Though the vagina remains one of the most important organs for those who have it, we often don’t talk enough about vaginal health and hygiene. Talking about vaginas is as much a taboo as talking about sex is, and hence, in an effort to gloss over uncomfortable details, we forget to take proper care of this organ, which in turn leads to a whole host of diseases and complications. From douching to avoiding an annual vaginal exam, there are tons of common misconceptions about what you should do to maintain a healthy vagina. So, here are some basic facts you should know, and should probably follow, in order to achieve good vaginal health:
pH refers to the vagina’s acidity level. Vaginas naturally contain a balance of different “good” bacteria which protect it from external “bad” bacteria and fungus. They provide natural disinfectants and help maintain a healthy vaginal pH of 3.5-4.5. A vaginal pH in this range indicates that there is a perfect amount of “good” bacteria (lactobacilli), and no overgrowth of the “bad” bacteria that can cause odour, irritation and sometimes infection. Vaginal pH varies from person to person, day to day, depending on your cycle, your diet and many other external factors. And hence, one’s pH can be either high or low, depending on various factors. Just as every person is different, every vagina is different.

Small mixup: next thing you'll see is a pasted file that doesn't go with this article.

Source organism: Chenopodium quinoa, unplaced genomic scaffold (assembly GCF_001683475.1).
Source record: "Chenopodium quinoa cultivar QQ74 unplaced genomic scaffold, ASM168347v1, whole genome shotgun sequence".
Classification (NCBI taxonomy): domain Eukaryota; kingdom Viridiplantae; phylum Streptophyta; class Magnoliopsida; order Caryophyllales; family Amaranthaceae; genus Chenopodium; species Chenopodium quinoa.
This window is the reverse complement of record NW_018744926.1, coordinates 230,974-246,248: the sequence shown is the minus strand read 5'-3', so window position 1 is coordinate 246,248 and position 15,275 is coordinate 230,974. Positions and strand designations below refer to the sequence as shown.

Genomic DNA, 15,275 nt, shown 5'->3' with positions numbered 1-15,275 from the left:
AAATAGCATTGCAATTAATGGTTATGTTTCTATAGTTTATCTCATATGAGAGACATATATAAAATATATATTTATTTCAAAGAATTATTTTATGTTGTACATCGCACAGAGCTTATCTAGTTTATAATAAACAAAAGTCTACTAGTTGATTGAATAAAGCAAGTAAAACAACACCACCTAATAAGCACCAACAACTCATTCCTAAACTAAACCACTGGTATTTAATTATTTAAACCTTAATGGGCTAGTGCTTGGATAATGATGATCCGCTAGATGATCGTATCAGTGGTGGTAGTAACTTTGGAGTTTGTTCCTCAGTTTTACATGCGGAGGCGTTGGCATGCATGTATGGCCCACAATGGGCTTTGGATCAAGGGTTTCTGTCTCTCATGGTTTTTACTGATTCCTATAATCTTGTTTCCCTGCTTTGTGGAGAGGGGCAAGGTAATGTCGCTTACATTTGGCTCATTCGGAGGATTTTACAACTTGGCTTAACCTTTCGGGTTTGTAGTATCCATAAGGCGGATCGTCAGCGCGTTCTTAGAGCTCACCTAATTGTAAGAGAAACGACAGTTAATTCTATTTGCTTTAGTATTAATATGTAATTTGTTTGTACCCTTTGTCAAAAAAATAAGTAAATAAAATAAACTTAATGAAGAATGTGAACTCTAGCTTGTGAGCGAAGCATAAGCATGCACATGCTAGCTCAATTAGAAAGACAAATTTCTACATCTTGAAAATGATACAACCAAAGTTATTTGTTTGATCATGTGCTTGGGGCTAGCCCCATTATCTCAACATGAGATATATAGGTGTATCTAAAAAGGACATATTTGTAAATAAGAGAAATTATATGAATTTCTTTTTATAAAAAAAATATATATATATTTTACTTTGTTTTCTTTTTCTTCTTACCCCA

Have you ever been told that your vagina should smell “fruity” or “floral” or “pleasant”? That’s a complete and utter misconception. It’s true that every vagina has its own smell, but that’s a combination of the discharge and bodily fluids that comprise and lubricate the vagina, and nothing about it should adhere to a particular patriarchal aesthetic. However, if you are worried about your scent, you can place an organic fragrant oil to an area around your vulva but not on it (places like between your thighs or on your lower stomach, for example). But it’s important to remember that there is no singular way in which a vagina should smell, it’s different for every person!
The white sticky semi-solid substance you find in your panties often? Yep, that’s what you call ‘vaginal discharge’. It’s nothing but a natural secretion of bodily fluids that keeps your vagina lubricated and well-cleansed. Discharge can vary in amount, colour, texture and scent depending on your cycle, and is, in fact, essential for the healthy functioning of the vagina. However, if you feel that your discharge is unusual or abnormal (green, grey, very yellow, smelly, itchy, chunky, and so on), definitely go visit a doctor. In case you experience abundant discharge, you can remove the excess discharge in your shower by inserting one clean finger into your vagina, moving it from one side to another and ‘scooping’ the discharge out.
Cleansing your vagina properly is extremely important for healthy vaginal function. Dead skin cells, oil and germs can build up between your clitoris and your clitoral hood, as well as inside your vagina, so it’s important to lift your hood up and rinse thoroughly so it doesn’t harden and cause infections or diseases. Use the washcloths and towels you use to clean and dry your vagina on a rotation basis, because otherwise they might accumulate germs that can have unfavourable effects. It’s also important to remember to wipe from the ‘front to back’, because not only does that keep rectal bacterial away, and is also an easy method of cleansing.